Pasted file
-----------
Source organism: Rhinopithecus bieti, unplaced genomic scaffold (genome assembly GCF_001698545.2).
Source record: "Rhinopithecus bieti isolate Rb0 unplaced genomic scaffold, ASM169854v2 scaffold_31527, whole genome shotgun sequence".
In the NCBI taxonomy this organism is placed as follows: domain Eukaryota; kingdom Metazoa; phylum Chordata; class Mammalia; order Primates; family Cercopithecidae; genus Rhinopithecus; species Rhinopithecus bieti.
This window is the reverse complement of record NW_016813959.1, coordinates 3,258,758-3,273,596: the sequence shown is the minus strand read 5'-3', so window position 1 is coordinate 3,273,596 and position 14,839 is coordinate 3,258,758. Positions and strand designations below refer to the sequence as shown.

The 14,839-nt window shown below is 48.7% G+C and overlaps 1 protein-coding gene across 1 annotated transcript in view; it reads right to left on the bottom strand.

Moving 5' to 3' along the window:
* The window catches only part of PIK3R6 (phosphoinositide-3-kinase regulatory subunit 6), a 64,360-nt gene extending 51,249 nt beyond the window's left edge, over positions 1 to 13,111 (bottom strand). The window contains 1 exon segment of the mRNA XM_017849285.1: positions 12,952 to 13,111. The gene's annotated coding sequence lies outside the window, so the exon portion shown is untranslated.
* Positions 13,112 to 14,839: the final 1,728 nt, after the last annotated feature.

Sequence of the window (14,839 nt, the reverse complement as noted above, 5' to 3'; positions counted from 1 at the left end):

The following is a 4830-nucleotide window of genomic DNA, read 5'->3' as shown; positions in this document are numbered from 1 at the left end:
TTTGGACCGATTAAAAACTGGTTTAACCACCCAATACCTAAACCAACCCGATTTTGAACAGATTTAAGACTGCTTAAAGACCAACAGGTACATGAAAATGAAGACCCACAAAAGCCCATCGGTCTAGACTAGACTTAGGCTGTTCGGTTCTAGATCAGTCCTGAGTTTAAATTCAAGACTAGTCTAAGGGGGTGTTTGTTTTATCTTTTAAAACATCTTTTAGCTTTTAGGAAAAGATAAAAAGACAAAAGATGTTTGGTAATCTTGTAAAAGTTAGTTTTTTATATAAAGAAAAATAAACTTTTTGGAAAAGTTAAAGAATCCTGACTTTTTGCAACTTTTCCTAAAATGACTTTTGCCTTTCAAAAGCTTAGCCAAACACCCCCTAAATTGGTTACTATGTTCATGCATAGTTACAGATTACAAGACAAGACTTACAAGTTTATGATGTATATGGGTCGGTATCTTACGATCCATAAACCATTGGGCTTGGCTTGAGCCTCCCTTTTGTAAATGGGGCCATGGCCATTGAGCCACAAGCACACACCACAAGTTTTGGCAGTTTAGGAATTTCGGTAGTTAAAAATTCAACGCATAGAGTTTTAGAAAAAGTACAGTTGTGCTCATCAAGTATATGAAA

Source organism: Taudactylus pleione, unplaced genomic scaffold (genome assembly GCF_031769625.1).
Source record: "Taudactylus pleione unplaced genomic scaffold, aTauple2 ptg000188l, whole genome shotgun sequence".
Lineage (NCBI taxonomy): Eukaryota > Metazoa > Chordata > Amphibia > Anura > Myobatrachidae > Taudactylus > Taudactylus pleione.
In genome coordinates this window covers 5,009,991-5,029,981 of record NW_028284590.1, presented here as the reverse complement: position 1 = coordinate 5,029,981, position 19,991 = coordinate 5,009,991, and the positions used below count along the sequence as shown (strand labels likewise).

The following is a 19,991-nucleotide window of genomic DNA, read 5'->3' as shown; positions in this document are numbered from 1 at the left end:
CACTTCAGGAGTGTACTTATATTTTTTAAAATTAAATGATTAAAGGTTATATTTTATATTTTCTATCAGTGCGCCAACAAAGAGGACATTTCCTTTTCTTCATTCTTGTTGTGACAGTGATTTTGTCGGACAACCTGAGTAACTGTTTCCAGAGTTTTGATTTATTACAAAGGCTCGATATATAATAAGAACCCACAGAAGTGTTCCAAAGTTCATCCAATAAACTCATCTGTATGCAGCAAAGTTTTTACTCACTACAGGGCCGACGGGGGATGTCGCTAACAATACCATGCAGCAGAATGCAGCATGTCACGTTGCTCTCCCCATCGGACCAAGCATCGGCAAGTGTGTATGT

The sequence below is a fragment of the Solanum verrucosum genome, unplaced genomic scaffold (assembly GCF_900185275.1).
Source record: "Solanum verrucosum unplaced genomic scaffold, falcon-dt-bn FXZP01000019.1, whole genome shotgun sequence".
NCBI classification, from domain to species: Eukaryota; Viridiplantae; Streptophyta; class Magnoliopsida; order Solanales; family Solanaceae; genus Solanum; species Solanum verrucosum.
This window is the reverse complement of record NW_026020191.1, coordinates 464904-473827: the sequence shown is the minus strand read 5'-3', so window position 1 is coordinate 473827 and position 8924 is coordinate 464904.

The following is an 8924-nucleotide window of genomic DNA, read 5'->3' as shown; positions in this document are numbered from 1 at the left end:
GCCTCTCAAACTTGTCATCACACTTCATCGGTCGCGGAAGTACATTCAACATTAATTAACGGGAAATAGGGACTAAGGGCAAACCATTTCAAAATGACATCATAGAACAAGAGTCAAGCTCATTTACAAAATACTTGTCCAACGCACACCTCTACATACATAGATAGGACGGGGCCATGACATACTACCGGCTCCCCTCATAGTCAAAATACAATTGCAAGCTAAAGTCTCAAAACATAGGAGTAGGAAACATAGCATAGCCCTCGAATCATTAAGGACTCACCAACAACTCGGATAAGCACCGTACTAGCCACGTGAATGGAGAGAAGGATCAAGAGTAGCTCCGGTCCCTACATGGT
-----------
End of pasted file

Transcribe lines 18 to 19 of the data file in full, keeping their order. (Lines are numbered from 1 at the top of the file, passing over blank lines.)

The sequence below is a fragment of the Solanum verrucosum genome, unplaced genomic scaffold (assembly GCF_900185275.1).
Source record: "Solanum verrucosum unplaced genomic scaffold, falcon-dt-bn FXZP01000019.1, whole genome shotgun sequence".